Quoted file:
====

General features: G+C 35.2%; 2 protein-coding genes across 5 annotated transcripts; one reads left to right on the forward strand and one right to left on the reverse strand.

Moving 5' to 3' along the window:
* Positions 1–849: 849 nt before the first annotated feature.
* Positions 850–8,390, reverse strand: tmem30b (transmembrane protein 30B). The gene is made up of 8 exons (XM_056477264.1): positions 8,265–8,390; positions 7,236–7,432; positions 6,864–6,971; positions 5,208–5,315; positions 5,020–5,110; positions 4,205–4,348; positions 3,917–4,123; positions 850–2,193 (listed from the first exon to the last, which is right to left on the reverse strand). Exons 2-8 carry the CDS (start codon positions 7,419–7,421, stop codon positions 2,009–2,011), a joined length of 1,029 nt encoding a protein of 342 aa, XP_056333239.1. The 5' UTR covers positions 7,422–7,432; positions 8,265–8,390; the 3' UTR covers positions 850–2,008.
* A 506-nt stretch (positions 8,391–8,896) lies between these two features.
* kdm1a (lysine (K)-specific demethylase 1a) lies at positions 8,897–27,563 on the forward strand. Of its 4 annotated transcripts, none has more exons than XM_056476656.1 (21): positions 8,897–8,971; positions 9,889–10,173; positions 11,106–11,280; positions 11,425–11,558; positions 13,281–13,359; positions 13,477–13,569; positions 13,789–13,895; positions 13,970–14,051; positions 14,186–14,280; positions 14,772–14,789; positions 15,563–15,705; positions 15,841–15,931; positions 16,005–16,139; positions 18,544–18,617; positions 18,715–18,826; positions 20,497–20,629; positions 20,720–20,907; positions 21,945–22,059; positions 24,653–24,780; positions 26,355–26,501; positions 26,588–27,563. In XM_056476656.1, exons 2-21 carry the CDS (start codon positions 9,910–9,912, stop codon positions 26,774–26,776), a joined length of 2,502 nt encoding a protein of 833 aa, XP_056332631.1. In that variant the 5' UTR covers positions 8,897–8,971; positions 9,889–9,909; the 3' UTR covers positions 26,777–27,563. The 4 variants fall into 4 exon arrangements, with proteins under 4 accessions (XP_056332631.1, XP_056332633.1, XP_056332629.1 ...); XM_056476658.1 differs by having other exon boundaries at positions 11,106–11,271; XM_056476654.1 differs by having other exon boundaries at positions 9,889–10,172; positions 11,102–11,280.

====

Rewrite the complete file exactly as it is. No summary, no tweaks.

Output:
General features: G+C 35.2%; 2 protein-coding genes across 5 annotated transcripts; one reads left to right on the forward strand and one right to left on the reverse strand.

Moving 5' to 3' along the window:
* Positions 1–849: 849 nt before the first annotated feature.
* Positions 850–8,390, reverse strand: tmem30b (transmembrane protein 30B). The gene is made up of 8 exons (XM_056477264.1): positions 8,265–8,390; positions 7,236–7,432; positions 6,864–6,971; positions 5,208–5,315; positions 5,020–5,110; positions 4,205–4,348; positions 3,917–4,123; positions 850–2,193 (listed from the first exon to the last, which is right to left on the reverse strand). Exons 2-8 carry the CDS (start codon positions 7,419–7,421, stop codon positions 2,009–2,011), a joined length of 1,029 nt encoding a protein of 342 aa, XP_056333239.1. The 5' UTR covers positions 7,422–7,432; positions 8,265–8,390; the 3' UTR covers positions 850–2,008.
* A 506-nt stretch (positions 8,391–8,896) lies between these two features.
* kdm1a (lysine (K)-specific demethylase 1a) lies at positions 8,897–27,563 on the forward strand. Of its 4 annotated transcripts, none has more exons than XM_056476656.1 (21): positions 8,897–8,971; positions 9,889–10,173; positions 11,106–11,280; positions 11,425–11,558; positions 13,281–13,359; positions 13,477–13,569; positions 13,789–13,895; positions 13,970–14,051; positions 14,186–14,280; positions 14,772–14,789; positions 15,563–15,705; positions 15,841–15,931; positions 16,005–16,139; positions 18,544–18,617; positions 18,715–18,826; positions 20,497–20,629; positions 20,720–20,907; positions 21,945–22,059; positions 24,653–24,780; positions 26,355–26,501; positions 26,588–27,563. In XM_056476656.1, exons 2-21 carry the CDS (start codon positions 9,910–9,912, stop codon positions 26,774–26,776), a joined length of 2,502 nt encoding a protein of 833 aa, XP_056332631.1. In that variant the 5' UTR covers positions 8,897–8,971; positions 9,889–9,909; the 3' UTR covers positions 26,777–27,563. The 4 variants fall into 4 exon arrangements, with proteins under 4 accessions (XP_056332631.1, XP_056332633.1, XP_056332629.1 ...); XM_056476658.1 differs by having other exon boundaries at positions 11,106–11,271; XM_056476654.1 differs by having other exon boundaries at positions 9,889–10,172; positions 11,102–11,280.